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Animal Crossing: New Horizons Supports Gender Nonconformity, and I’m Here for It

This article is written by a student writer from the Her Campus at Susqu chapter.

Have you ever read a book, watched a show, or played a video game that made you think, I wish I’d had this when I was a kid? One might feel like this about a piece of media for many reasons. It could teach an important lesson that you wish you had learned earlier in your life, or maybe it could have helped you through a tough time. Only through hindsight can we recognize the things that we needed to hear earlier in our lives. 

Recently, I’ve been getting that feeling about a game coming out for Nintendo Switch next month called Animal Crossing: New Horizons. The premise of the game is that you are a human who starts a new life in a forest town full of animal villagers. The game is very open-ended in that there is nothing you have to do— you can talk to the villagers, work to make money and buy a bigger house, or decorate your town, but all of these are optional.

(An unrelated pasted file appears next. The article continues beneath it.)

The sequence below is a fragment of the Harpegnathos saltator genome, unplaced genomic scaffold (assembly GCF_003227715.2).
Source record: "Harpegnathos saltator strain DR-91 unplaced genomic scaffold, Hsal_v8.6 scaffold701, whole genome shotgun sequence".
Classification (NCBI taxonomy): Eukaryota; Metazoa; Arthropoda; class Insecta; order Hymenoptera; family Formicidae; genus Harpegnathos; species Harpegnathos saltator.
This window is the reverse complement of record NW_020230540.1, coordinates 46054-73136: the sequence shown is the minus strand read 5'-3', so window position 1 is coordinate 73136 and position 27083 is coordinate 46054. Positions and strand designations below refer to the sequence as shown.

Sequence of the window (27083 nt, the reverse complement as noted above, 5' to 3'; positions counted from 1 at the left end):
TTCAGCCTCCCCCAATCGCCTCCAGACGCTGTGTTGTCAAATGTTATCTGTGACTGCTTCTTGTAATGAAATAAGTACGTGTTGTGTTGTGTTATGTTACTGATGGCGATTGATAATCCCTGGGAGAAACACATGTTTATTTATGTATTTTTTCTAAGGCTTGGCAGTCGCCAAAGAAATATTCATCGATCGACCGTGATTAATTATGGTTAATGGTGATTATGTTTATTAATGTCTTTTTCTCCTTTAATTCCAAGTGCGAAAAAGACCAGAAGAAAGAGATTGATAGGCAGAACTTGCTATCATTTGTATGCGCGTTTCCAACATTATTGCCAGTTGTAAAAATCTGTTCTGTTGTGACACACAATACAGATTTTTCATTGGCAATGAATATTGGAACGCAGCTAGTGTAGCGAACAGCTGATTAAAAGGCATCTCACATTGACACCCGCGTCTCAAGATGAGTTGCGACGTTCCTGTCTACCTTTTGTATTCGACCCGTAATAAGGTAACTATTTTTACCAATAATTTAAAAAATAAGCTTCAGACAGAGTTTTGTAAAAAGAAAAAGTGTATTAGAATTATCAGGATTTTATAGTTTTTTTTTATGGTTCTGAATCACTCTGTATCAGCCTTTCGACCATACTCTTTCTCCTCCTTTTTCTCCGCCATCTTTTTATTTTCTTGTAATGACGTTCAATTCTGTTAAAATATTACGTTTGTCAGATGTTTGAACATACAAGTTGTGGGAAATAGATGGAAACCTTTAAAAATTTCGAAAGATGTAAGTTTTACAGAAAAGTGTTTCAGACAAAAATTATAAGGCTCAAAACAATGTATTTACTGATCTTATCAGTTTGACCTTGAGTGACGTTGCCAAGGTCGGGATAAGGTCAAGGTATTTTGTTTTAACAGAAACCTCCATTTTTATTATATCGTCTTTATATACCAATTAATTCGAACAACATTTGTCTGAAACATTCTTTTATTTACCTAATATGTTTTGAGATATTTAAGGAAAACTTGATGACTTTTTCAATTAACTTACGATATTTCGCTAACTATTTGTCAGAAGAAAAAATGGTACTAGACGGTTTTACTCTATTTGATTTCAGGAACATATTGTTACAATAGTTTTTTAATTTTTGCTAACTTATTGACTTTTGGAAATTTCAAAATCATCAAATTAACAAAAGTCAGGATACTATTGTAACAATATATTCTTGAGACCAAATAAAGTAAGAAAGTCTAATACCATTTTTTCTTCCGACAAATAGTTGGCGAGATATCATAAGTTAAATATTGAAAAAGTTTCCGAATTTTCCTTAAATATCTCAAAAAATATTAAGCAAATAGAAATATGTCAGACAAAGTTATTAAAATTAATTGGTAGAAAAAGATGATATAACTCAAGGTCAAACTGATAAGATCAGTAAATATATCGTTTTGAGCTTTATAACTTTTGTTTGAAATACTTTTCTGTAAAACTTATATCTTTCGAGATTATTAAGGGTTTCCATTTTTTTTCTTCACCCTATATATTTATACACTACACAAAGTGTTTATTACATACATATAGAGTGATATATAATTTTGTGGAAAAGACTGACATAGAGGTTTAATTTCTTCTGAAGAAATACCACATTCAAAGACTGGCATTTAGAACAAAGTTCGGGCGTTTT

Animal Crossing is about living life the way you truly want to. One way the series has solidified this is by breaking down barriers of gender presentation and expression. Previously, the game has been beloved by LGBTQIA+ people for allowing and even celebrating gender nonconformity: for example, the game allows you to get haircuts and clothing normally reserved for the opposite gender.

However, the new game will be taking this even further. In Animal Crossing: New Horizons, you’ll be able to change every aspect of your appearance at any time. But most excitingly, you’ll also be able to change your gender and possibly even your name at any time! It might seem like a simple detail, but to transgender people and those who are questioning their identities, this option is a huge deal. It will allow people to experiment with other gender identities, and they can always change it back if they’re in a situation where nosy parents or siblings might be playing too.

I know already that a lot of people will complain about this corrupting the youth or something, but honestly, those people can die mad about it. Steps like this to be more inclusive can only be a good thing as they will make a lot of people feel more comfortable and represented.

I'm a sophomore Publishing & Editing and Graphic Design double major as well as an editor at and the treasurer of Her Campus Susquehanna. I love to draw, read, and play video games in my free time.
Senior Publishing and Editing and Philosophy double major.